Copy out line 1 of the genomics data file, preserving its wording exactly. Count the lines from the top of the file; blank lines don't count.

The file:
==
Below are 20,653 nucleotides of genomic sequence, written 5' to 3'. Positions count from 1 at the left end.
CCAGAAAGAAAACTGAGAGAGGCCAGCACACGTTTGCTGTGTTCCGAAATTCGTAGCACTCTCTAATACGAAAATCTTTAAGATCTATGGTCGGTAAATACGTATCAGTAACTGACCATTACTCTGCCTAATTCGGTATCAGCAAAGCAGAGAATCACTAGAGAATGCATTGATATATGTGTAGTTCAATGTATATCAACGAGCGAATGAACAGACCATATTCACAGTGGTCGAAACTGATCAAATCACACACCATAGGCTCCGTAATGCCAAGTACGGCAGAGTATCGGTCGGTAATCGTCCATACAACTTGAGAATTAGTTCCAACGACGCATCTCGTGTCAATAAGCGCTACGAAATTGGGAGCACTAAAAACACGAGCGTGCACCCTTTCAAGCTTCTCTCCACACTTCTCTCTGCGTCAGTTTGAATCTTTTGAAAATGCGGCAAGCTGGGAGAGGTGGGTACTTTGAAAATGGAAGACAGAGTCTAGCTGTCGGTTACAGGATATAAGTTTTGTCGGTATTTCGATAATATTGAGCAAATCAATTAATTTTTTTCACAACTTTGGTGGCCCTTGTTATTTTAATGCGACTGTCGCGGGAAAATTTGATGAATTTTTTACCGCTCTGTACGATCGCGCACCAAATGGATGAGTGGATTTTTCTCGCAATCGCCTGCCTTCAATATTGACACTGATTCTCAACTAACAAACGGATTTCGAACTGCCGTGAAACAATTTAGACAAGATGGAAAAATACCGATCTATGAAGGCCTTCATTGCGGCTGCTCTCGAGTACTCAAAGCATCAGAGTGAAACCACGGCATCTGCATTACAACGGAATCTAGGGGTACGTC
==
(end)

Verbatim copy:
Below are 20,653 nucleotides of genomic sequence, written 5' to 3'. Positions count from 1 at the left end.